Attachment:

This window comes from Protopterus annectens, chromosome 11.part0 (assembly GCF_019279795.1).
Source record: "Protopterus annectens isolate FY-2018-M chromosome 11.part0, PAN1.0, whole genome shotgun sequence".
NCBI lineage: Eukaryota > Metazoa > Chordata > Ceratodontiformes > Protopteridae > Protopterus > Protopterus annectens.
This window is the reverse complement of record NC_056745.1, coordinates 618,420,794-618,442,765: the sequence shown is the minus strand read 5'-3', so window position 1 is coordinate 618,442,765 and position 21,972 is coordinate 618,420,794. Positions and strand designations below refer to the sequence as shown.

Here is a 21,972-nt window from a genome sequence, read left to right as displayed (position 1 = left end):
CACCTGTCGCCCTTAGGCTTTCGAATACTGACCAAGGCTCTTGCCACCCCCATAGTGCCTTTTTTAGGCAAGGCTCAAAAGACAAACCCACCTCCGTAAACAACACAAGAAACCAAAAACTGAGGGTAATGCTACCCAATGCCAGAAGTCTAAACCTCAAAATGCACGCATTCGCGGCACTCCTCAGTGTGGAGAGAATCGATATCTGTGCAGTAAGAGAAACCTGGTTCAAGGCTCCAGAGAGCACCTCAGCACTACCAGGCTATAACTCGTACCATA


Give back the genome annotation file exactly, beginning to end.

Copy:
This window comes from Protopterus annectens, chromosome 11.part0 (assembly GCF_019279795.1).
Source record: "Protopterus annectens isolate FY-2018-M chromosome 11.part0, PAN1.0, whole genome shotgun sequence".
NCBI lineage: Eukaryota > Metazoa > Chordata > Ceratodontiformes > Protopteridae > Protopterus > Protopterus annectens.
This window is the reverse complement of record NC_056745.1, coordinates 618,420,794-618,442,765: the sequence shown is the minus strand read 5'-3', so window position 1 is coordinate 618,442,765 and position 21,972 is coordinate 618,420,794. Positions and strand designations below refer to the sequence as shown.

Here is a 21,972-nt window from a genome sequence, read left to right as displayed (position 1 = left end):
CACCTGTCGCCCTTAGGCTTTCGAATACTGACCAAGGCTCTTGCCACCCCCATAGTGCCTTTTTTAGGCAAGGCTCAAAAGACAAACCCACCTCCGTAAACAACACAAGAAACCAAAAACTGAGGGTAATGCTACCCAATGCCAGAAGTCTAAACCTCAAAATGCACGCATTCGCGGCACTCCTCAGTGTGGAGAGAATCGATATCTGTGCAGTAAGAGAAACCTGGTTCAAGGCTCCAGAGAGCACCTCAGCACTACCAGGCTATAACTCGTACCATA